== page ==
One of the ideological mindsets exposed by COVID-19 is the fierce and unbending libertarianism of some, especially in the United States. While many people have libertarian leanings on certain matters of personal choice, they appreciate the need to balance individual rights and freedom with social responsibility.
As Dr Fauci has repeatedly noted: “I think we need to emphasise the responsibility we have as individuals and as part of a societal effort to end the epidemic and that we all have to play a part in that.”
The extreme culture of “rugged individualism” and libertarianism in America has often surprised other cultures with a greater communitarian spirit. But during COVID-19, the extreme version of this American-styled libertarianism is infecting and harming others.
In Europe, Asia, Africa, the Caribbean and Latin America, many citizens accepted their governments had the responsibility and legal and moral obligation to ensure that citizens wore face coverings, even when some may not have always observed the requirements.
But in the United States, the notion that the government could or should require an individual to wear a face covering to protect others was seen as an anathema and a dangerous affront to individual liberty. The deadly illogic: “I have a right to infect and to potentially kill others as long as I can do what I want!”
The pugnaciously puerile and pathologically non-empathetic and narcissistic American President served as the perfect embodiment of an extreme libertarianism that has left America in the depth of a despair and disaster, so much of which was avoidable.
At the federal level in the US and in many states, the failure to employ a consistent and aggressive policy about wearing face coverings is killing people, including a higher rate of African Americans and Latinos.
There have been many responsible young people around the world who have adhered to COVID-19 measures, though scores have ignored the warnings about their health, short and potentially long-term, and how they are affecting others and doing damage to their respective economies and societies. There appears to be a bizarre solipsism in the consciousness of many.
Observing the cavalier behaviour of younger Americans in Arizona after a period of lockdown was eased, a university professor in the state described as “selfish social Darwinists” those young people who were crowding bars and other venues and not wearing face coverings.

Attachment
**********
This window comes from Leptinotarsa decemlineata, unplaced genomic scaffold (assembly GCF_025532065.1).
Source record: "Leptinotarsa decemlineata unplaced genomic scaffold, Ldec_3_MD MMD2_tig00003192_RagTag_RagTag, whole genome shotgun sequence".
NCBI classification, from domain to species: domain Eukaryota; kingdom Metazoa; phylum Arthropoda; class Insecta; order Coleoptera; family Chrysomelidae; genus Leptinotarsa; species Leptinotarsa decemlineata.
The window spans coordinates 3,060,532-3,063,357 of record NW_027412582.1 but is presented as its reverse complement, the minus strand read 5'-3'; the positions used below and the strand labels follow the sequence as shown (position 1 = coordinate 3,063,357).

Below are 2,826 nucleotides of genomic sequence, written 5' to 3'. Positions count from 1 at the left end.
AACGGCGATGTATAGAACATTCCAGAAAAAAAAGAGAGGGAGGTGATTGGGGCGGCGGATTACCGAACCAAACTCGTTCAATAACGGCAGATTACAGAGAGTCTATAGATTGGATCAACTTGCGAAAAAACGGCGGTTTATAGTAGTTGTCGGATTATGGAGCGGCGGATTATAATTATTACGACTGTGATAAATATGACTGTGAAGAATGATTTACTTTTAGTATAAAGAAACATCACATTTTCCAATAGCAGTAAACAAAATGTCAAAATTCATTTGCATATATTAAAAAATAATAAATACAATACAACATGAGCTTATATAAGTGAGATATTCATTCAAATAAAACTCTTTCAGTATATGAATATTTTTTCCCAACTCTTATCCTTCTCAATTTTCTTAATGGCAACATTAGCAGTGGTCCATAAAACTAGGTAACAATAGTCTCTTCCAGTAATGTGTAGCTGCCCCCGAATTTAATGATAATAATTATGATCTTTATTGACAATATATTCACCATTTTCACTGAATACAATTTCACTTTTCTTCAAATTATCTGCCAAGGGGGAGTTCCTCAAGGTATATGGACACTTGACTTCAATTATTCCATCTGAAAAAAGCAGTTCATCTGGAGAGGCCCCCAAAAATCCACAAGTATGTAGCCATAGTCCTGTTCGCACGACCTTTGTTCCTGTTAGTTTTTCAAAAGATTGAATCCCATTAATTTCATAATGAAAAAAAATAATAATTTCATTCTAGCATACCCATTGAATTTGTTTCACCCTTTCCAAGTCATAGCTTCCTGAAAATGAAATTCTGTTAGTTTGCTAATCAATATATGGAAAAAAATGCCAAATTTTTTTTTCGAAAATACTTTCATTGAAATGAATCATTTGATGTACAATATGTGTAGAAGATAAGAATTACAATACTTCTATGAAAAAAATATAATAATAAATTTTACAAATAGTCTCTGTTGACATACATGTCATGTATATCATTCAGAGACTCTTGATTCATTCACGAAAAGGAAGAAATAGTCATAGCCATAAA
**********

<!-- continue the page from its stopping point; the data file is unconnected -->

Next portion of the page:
A US cable news programme interviewed a robust and athletic young Arizonian, who admitted that one of his relatives became very ill because of COVID-19. When asked by the reporter why he was out partying and not wearing a face covering, the young man shrugged his shoulders with little explanation. He self-servingly said that a mask was a “placebo”.
Dr Minnis and other leaders have made strong and repeated pleas to their citizens and especially young people about the health measures required to keep them and their societies safe. While many are abiding by these measures, many refuse to or have become quite relaxed.
As The Bahamas continues to reopen we are about to see a major sociological experiment unfold. While governments need to encourage citizens, enforcement is as critical.
Imagine if there was no enforcement of other laws such as traffic codes. It would be chaos. This is our human condition. Likewise, the world is already seeing the chaos and the mounting infection rate and death toll in jurisdictions cavalier or too relaxed about preventative COVID-19 measures.
We live next door to Florida, where the pandemic is raging out of control. Yet some Bahamians are intent on travelling overseas, while others here at home are partying big time at certain venues and ignoring the very measures which arrested community spread at home. The government may eventually re-impose certain measures.
The worst of the pandemic is yet to come in many countries. Is the worst also yet to come in The Bahamas?
The COVID-19 virus thrives on foolish behaviour, stupidity and wanton ignorance by human hosts, who may help each other to live or condemn others to potential misery and death.